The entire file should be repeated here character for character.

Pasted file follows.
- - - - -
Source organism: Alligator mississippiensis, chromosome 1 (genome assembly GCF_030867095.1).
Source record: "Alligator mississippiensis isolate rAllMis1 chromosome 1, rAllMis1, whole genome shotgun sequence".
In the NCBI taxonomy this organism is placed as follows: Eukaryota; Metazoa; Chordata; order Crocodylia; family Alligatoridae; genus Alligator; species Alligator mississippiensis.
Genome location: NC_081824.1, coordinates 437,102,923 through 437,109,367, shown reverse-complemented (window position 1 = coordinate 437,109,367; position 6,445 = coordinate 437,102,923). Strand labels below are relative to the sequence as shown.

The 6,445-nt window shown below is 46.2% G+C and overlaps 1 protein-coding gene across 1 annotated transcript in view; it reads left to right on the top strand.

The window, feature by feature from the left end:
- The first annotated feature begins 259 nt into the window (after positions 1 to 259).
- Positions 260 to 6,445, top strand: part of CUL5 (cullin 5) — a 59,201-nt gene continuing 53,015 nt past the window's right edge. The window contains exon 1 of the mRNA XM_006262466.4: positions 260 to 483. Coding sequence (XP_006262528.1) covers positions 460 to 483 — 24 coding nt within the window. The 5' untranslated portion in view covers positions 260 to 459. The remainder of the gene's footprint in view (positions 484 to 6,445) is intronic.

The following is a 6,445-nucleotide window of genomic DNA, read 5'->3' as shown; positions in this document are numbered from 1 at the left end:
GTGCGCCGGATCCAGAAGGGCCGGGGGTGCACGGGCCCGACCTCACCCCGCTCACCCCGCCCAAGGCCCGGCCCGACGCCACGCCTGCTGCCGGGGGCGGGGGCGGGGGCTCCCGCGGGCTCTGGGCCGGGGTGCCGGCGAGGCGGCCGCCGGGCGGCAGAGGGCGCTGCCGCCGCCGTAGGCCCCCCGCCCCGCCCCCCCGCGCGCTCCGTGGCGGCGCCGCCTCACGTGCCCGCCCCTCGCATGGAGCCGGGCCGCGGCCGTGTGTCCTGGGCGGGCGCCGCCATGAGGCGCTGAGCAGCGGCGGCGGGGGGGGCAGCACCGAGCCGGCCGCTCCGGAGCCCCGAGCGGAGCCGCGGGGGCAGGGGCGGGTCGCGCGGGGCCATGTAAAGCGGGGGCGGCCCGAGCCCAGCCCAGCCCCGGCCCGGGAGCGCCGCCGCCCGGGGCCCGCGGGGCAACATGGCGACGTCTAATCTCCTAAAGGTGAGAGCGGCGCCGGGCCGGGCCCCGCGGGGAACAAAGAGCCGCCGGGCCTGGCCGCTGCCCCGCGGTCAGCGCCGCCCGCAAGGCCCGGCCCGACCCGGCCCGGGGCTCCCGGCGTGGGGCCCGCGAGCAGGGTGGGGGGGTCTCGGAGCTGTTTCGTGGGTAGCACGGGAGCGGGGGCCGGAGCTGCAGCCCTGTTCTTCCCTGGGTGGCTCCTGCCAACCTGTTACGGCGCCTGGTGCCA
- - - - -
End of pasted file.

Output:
Source organism: Alligator mississippiensis, chromosome 1 (genome assembly GCF_030867095.1).
Source record: "Alligator mississippiensis isolate rAllMis1 chromosome 1, rAllMis1, whole genome shotgun sequence".
In the NCBI taxonomy this organism is placed as follows: Eukaryota; Metazoa; Chordata; order Crocodylia; family Alligatoridae; genus Alligator; species Alligator mississippiensis.
Genome location: NC_081824.1, coordinates 437,102,923 through 437,109,367, shown reverse-complemented (window position 1 = coordinate 437,109,367; position 6,445 = coordinate 437,102,923). Strand labels below are relative to the sequence as shown.

The 6,445-nt window shown below is 46.2% G+C and overlaps 1 protein-coding gene across 1 annotated transcript in view; it reads left to right on the top strand.

The window, feature by feature from the left end:
- The first annotated feature begins 259 nt into the window (after positions 1 to 259).
- Positions 260 to 6,445, top strand: part of CUL5 (cullin 5) — a 59,201-nt gene continuing 53,015 nt past the window's right edge. The window contains exon 1 of the mRNA XM_006262466.4: positions 260 to 483. Coding sequence (XP_006262528.1) covers positions 460 to 483 — 24 coding nt within the window. The 5' untranslated portion in view covers positions 260 to 459. The remainder of the gene's footprint in view (positions 484 to 6,445) is intronic.

The following is a 6,445-nucleotide window of genomic DNA, read 5'->3' as shown; positions in this document are numbered from 1 at the left end:
GTGCGCCGGATCCAGAAGGGCCGGGGGTGCACGGGCCCGACCTCACCCCGCTCACCCCGCCCAAGGCCCGGCCCGACGCCACGCCTGCTGCCGGGGGCGGGGGCGGGGGCTCCCGCGGGCTCTGGGCCGGGGTGCCGGCGAGGCGGCCGCCGGGCGGCAGAGGGCGCTGCCGCCGCCGTAGGCCCCCCGCCCCGCCCCCCCGCGCGCTCCGTGGCGGCGCCGCCTCACGTGCCCGCCCCTCGCATGGAGCCGGGCCGCGGCCGTGTGTCCTGGGCGGGCGCCGCCATGAGGCGCTGAGCAGCGGCGGCGGGGGGGGCAGCACCGAGCCGGCCGCTCCGGAGCCCCGAGCGGAGCCGCGGGGGCAGGGGCGGGTCGCGCGGGGCCATGTAAAGCGGGGGCGGCCCGAGCCCAGCCCAGCCCCGGCCCGGGAGCGCCGCCGCCCGGGGCCCGCGGGGCAACATGGCGACGTCTAATCTCCTAAAGGTGAGAGCGGCGCCGGGCCGGGCCCCGCGGGGAACAAAGAGCCGCCGGGCCTGGCCGCTGCCCCGCGGTCAGCGCCGCCCGCAAGGCCCGGCCCGACCCGGCCCGGGGCTCCCGGCGTGGGGCCCGCGAGCAGGGTGGGGGGGTCTCGGAGCTGTTTCGTGGGTAGCACGGGAGCGGGGGCCGGAGCTGCAGCCCTGTTCTTCCCTGGGTGGCTCCTGCCAACCTGTTACGGCGCCTGGTGCCA